We’ve reached a point where many of us depend on music streaming services instead of buying albums individually. While there are still fans who prefer to own physical or digital copies of their favorite releases, casual listeners tend to prioritize streaming. After all, for a reasonable monthly fee, they get access to millions of tracks directly from the cloud. Of course there are drawbacks to this, but for a large majority of listeners, the benefits outweigh the drawbacks.
Apple Music is Spotify’s biggest rival and usually the favorite music streaming service of Apple users. Not only is it pre-installed on Apple devices, but it’s also the default music player on the latest iPhones and iPads. So a number of users actually subscribe to it because of its system-level privileges on Apple operating systems, rather than it necessarily being bigger than its rivals. These include it being the default audio player, with a special, detailed storage view in the Settings app for song management, and other built-in apps (like Fitness, TV, Shazam) that link to exclusive playlists there.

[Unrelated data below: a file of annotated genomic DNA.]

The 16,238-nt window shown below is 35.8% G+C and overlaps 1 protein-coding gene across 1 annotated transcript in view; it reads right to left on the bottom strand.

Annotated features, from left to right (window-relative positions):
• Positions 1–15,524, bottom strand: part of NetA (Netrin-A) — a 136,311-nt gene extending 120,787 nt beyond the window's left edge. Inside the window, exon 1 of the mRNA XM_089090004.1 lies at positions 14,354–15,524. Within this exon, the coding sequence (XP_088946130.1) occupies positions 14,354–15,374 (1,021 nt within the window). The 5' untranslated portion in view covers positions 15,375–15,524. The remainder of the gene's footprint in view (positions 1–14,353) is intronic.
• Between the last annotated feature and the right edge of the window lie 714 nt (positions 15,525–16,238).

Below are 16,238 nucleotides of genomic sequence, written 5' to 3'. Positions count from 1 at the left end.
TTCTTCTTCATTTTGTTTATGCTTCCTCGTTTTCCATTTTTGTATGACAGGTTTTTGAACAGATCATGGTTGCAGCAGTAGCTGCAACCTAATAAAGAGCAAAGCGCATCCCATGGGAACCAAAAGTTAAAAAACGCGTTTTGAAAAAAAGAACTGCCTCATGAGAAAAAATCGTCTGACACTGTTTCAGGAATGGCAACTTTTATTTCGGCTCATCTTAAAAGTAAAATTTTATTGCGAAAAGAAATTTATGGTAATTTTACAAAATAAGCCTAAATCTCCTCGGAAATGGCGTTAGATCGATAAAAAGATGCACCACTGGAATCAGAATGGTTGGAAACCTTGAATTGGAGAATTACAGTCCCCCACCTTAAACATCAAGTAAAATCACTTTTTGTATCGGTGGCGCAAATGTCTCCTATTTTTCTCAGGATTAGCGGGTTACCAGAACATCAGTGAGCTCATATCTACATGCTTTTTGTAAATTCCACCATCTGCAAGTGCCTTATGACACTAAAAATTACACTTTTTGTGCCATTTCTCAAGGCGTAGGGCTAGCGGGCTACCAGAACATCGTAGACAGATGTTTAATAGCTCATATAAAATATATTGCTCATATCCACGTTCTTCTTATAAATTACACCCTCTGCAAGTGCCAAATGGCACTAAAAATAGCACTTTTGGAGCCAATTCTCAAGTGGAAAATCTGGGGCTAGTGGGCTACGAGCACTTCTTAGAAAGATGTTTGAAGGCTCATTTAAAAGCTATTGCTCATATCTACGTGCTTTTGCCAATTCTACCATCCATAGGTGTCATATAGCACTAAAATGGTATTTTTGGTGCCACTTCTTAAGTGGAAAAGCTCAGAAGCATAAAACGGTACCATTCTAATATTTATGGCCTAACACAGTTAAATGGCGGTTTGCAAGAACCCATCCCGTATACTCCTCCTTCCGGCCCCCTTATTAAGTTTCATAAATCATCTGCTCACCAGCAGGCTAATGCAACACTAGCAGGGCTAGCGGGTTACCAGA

Overall, though, Apple Music is still lagging behind in terms of feature availability, and there are 5 major annoyances that I’m actively dealing with.
1. Lack of proper Handoff support
Many of us invest in Apple products because of the close-knit ecosystem that connects them. I’ve used a device mix of Android, iOS, Windows, and macOS, and of course the Cupertino company’s products work together in ways that aren’t really possible on other platforms. That’s why I choose the Apple One bundle, because the company’s services work best with the hardware. Despite this, there is one major annoyance I encounter when using Apple Music on my devices: the lack of one SpotifyConnect equivalent.